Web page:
Kevin blessed Rodney’s specific organs—his heart, lungs, stomach, liver, bones, muscles, and nerves. He blessed Rodney’s brain that he would be able to walk, talk, see, feel, touch, hear, communicate, and understand.

“As I gave the blessing, I felt overwhelmed,” Kevin says. “I was shaking. I felt that Heavenly Father would allow his healing power to be poured out on Rodney in spite of all my weaknesses. It was truly a testimony of the power of the Holy Ghost, the priesthood, and our Heavenly Father. As I closed the blessing, a peaceful, calm feeling came over me, and I knew Rodney would live and function normally.”

Just before Kevin heard the sirens of rescue vehicles, Rodney opened his eyes. “Rodney, we love you,” Debra whispered. “I love you.”

“I love you,” he said.

Medics finally arrived. En route to the hospital thirty miles away, the medical technician asked Kevin if he had given Rodney any CPR or resuscitation. Kevin admitted he had no advanced first-aid knowledge. His only response had been to administer a priesthood blessing.

“I believe that blessing saved this young man’s life,” replied the technician, who was also a Latter-day Saint.

“It’s Unbelievable!”

Rodney’s wife, Gayleen, had been notified of his accident and drove to the sheriff’s office with her children. While her two daughters cried for their father, Gayleen felt a deep feeling of peace. “It was odd—I’m usually a very panicky person,” she admits. “I’m sure I was able to remain calm because of the many prayers offered on our behalf.”

Doctors at the hospital initially thought that Rodney would require emergency transportation to the University of Utah Medical Center in Salt Lake City or to another larger hospital. However, after the hospital emergency room doctor completed several tests, he approached the family, asking if any of them had given Rodney CPR. Another doctor came out of the examining room to repeat the same question. After receiving a negative answer, he threw his hands up into the air. “It’s unbelievable,” he exclaimed. “His heart never skipped a beat. It’s amazing!”

Careful examination showed that Rodney had sustained some injury. The lightning had burned a scar from the crown of Rodney’s head down to the back of his neck. At that point, the lightning charge split, and burn marks circled his neck as if he were wearing a necklace. The two burn lines zigzagged down his body. One exited his body in a deep gash two inches above his groin; the other line exited near his right knee.

Diagnostic tests at the hospital revealed that injuries other than the burns were very minor. The lightning had melted his hair, and one eardrum had burst from the loud clap of thunder accompanying the lightning strike. One side of Rodney’s face and the bottoms of his feet were numb. The lining of his stomach and part of his liver were burned, but most of these injuries healed within a short time. The doctors reassured Rodney’s family that he would recover completely.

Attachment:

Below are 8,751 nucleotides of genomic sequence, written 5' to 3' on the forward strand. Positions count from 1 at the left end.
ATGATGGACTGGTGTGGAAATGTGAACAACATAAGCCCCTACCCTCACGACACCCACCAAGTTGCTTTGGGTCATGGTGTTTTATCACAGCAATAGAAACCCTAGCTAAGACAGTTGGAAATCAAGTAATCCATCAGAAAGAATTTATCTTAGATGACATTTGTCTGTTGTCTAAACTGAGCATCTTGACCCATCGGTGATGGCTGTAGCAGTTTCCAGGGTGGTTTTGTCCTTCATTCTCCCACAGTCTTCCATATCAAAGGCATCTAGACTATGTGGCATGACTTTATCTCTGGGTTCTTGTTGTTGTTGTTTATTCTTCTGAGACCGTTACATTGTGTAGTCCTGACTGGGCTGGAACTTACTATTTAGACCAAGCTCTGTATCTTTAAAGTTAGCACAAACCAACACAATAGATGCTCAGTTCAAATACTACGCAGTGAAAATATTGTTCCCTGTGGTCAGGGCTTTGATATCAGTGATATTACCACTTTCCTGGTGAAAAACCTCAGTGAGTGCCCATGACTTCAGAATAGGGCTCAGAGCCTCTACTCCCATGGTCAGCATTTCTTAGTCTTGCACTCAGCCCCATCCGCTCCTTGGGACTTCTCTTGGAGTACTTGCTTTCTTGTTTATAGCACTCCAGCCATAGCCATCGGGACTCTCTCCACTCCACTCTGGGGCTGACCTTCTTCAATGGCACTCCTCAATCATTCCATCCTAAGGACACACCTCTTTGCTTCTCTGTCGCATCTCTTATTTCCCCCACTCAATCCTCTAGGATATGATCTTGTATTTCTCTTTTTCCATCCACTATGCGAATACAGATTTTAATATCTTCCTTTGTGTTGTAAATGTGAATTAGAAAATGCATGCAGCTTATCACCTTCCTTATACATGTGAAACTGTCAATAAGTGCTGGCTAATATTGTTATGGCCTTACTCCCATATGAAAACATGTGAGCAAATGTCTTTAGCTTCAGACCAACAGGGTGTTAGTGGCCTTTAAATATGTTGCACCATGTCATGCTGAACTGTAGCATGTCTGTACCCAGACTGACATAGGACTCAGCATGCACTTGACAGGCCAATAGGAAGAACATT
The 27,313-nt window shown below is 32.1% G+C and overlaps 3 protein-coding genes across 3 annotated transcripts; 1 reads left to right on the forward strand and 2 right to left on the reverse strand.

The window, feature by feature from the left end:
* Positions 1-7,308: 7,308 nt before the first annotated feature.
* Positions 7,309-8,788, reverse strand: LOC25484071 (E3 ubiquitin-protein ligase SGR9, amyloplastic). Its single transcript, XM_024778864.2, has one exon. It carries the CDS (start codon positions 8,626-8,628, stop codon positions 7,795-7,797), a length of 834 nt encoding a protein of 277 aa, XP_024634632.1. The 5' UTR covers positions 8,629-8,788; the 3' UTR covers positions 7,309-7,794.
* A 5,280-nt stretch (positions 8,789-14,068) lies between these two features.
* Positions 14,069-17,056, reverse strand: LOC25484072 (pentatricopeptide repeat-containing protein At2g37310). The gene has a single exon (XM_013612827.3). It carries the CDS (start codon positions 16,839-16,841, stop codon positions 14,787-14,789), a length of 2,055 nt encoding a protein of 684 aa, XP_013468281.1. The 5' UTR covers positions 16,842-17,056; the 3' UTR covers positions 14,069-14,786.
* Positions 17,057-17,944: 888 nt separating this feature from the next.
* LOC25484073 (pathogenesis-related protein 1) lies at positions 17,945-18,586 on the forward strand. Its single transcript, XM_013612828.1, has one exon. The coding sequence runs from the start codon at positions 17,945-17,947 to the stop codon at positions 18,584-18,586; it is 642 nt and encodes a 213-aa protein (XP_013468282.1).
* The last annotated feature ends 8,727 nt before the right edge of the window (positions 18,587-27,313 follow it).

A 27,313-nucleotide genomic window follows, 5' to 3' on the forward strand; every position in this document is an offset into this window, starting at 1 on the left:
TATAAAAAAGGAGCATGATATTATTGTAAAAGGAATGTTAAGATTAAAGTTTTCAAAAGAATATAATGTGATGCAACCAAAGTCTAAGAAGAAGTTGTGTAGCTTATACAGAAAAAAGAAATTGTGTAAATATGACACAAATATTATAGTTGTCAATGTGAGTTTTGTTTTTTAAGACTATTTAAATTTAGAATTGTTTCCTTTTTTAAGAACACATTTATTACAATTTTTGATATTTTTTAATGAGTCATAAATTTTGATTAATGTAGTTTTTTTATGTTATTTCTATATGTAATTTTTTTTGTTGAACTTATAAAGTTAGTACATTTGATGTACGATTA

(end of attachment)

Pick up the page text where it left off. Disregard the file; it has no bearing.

Although his injuries were not as serious as first believed, Rodney passed in and out of consciousness for a couple of days. However, he was released after only three days in the hospital. Recuperating at home, with his wife and three children at his side, Rodney noticed that sounds were magnified by his damaged eardrum. At a family reunion, he asked his father for a priesthood blessing. From his wheelchair, Gary Cox, who has multiple sclerosis, laid his hands upon his son’s head. The next day, Rodney’s ear afflictions were gone. At his next checkup, the doctor was surprised at how quickly his ear had healed.

Three weeks and two days after the lightning strike, Rodney returned to work at the coal mine where he is employed. His co-workers teased him about his new hairstyle.

But there was nothing funny about Rodney’s recovery. Looking at his hat, Rodney knew it was a miracle that the lightning did not kill him. “My spiritual understanding has been increased immensely through this experience, and I think of it every day. I know that Kevin was able, through the priesthood, to call upon the powers of heaven to bless me and my family.”

  • Carolyn Campbell is a den mother in the Brighton Tenth Ward, Salt Lake Brighton Stake.

  • Lady Watterson is a visiting teacher in the Granite Tenth Ward, Sandy Utah Granite Stake.

Illustrated by Dikayl Dunkley